Rebecca Stafford, assistant professor of English at North Central College, does more than teach college students about the importance of literature and language. Stafford is also a poet who has won multiple awards for her work throughout the years. Most recently, she was honored with her second Pushcart Prize for the 2018 series publication. The Pushcart Prize honors works of poetry, fiction and creative nonfiction that have been published by literary magazines or small presses during the previous year. All winners are published in Pushcart’s annual collection.
“Gunpowder,” awarded the Pushcart Prize for 2018, was originally published in the Southern Indiana Review. Stafford says the inspiration for this poem came from Francis Bacon who said the printing, gunpowder and the compass altered “the face and state of the world.”
“This poem uses composition of gunpowder as a metaphor for a challenging relationship,” she said.
Stafford also won a Pushcart Prize in 2014 for her poem “Book of Forget,” published in Agni, Boston University’s literary journal. The poem explores women’s performances of their lives and sexuality, which is often for others and not themselves.
She began writing poetry at age 13. Other poets, such as D.A. Powell, Jorie Graham and Mary Jo Bang, have been Stafford’s guiding force. When she reads other works, she often gets inspired to write her own. Sometimes her inspiration comes from films, TV shows and even novels. While poetry is Stafford’s strength, she also writes poetry criticism, craft essays and creative nonfiction and fiction.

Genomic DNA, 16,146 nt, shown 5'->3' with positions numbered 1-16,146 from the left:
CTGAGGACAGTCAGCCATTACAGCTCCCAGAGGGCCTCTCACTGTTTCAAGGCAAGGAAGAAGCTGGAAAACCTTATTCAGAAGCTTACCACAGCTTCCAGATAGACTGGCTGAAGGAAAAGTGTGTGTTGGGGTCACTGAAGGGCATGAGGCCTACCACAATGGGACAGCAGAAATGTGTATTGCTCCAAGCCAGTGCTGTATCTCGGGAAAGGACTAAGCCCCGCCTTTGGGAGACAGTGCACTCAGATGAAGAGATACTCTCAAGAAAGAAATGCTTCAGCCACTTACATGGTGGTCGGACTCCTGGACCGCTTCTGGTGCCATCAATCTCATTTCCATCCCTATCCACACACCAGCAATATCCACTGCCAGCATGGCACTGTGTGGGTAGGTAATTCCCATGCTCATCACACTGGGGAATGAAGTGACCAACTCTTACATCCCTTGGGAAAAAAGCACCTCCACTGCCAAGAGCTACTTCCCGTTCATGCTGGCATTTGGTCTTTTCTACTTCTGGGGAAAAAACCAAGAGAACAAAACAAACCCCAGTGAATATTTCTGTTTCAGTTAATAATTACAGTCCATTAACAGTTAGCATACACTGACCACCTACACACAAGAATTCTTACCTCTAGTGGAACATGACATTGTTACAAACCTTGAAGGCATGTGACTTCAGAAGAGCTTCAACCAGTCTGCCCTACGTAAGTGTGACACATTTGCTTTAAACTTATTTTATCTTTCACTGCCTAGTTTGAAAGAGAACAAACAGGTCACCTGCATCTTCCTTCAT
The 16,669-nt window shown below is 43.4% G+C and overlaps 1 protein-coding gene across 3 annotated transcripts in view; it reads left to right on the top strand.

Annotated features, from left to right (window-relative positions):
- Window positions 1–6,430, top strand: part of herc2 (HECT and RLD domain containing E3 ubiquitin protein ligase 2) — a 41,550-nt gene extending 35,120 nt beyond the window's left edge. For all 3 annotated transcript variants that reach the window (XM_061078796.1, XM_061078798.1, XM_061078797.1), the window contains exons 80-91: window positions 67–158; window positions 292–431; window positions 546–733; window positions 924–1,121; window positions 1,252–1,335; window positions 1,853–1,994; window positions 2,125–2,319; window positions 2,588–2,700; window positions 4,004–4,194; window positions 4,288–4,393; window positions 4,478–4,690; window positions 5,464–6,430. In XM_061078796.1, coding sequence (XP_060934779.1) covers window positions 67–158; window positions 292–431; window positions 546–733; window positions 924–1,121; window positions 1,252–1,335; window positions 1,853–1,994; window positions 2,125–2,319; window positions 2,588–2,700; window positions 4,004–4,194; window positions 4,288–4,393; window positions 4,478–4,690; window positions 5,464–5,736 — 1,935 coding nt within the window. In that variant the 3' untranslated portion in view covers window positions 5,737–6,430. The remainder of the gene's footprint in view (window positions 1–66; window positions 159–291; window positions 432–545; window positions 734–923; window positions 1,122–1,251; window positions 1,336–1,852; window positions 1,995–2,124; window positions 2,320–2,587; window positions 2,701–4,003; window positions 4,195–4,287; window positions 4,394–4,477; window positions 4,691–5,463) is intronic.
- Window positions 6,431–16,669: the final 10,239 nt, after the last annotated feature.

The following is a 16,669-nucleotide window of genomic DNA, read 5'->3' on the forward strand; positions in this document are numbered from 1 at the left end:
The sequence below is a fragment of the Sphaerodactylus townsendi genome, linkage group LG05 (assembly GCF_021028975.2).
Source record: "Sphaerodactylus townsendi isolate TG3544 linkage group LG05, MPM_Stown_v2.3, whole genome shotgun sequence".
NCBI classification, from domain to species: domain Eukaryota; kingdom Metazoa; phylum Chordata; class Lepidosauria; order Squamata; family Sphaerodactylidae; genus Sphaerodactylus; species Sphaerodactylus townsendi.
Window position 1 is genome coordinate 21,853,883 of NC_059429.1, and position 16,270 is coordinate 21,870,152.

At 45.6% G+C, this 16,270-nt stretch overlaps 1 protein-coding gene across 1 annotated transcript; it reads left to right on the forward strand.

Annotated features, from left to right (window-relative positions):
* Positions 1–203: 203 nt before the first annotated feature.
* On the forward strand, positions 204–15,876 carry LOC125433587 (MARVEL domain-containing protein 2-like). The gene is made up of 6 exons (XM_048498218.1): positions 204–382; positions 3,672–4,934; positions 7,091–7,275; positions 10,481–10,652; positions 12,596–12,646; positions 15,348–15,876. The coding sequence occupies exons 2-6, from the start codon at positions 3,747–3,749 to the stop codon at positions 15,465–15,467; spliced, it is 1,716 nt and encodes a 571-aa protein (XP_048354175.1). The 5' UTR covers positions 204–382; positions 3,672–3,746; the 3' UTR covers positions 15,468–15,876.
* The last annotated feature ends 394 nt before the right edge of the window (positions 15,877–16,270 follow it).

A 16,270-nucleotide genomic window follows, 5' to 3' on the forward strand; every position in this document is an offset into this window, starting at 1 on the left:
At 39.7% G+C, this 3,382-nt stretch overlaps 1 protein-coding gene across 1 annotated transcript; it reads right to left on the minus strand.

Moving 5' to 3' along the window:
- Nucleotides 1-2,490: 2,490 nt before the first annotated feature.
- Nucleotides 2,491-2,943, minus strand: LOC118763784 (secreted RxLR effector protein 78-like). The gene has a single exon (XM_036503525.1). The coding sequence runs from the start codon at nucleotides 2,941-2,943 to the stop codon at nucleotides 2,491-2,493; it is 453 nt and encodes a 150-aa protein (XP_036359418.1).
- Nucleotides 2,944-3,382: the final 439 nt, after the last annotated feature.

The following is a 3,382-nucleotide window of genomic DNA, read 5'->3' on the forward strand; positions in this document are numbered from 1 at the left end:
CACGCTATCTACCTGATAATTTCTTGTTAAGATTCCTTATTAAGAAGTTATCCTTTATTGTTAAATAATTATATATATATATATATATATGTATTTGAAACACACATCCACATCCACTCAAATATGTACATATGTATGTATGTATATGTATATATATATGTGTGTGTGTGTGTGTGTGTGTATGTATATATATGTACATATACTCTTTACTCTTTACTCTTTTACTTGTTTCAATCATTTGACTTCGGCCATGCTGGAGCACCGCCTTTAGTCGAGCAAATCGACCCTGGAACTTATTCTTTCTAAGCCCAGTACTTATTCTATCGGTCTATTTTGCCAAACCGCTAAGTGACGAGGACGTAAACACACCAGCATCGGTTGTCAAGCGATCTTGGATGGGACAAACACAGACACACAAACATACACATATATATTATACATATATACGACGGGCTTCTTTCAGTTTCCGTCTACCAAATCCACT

Of the many awards Stafford has won, the most personally significant award was the 2010-2011 Jay C. and Ruth Halls Fellowship to the University of Wisconsin-Madison Creative Writing Institute. She was awarded this fellowship shortly after she finished her Ph.D. “It was a year to write, and I really upended my process and ways of thinking about poetry,” Stafford said.
In 2016, Stafford’s poem, “Letter to the Editor,” was published in The New Yorker. Her distinct writing style for the poem uses very minimal punctuation. The lack of punctuation is something new that Stafford has been trying more often. “I like the breathless, rushed quality it creates, and I also like requiring the reader to more actively read the poem, asking them to participate further in creating the meaning,” she said.
Stafford has also published two books, “Fair Copy” and “Vow.”
After Stafford finishes the 2017-2018 school year, she will be working on her manuscripts “The Other City” and “Push, Pull Press.”
Information about her published work can be found on her website: rebeccahazelton.com.
By Madeline Klepec ’18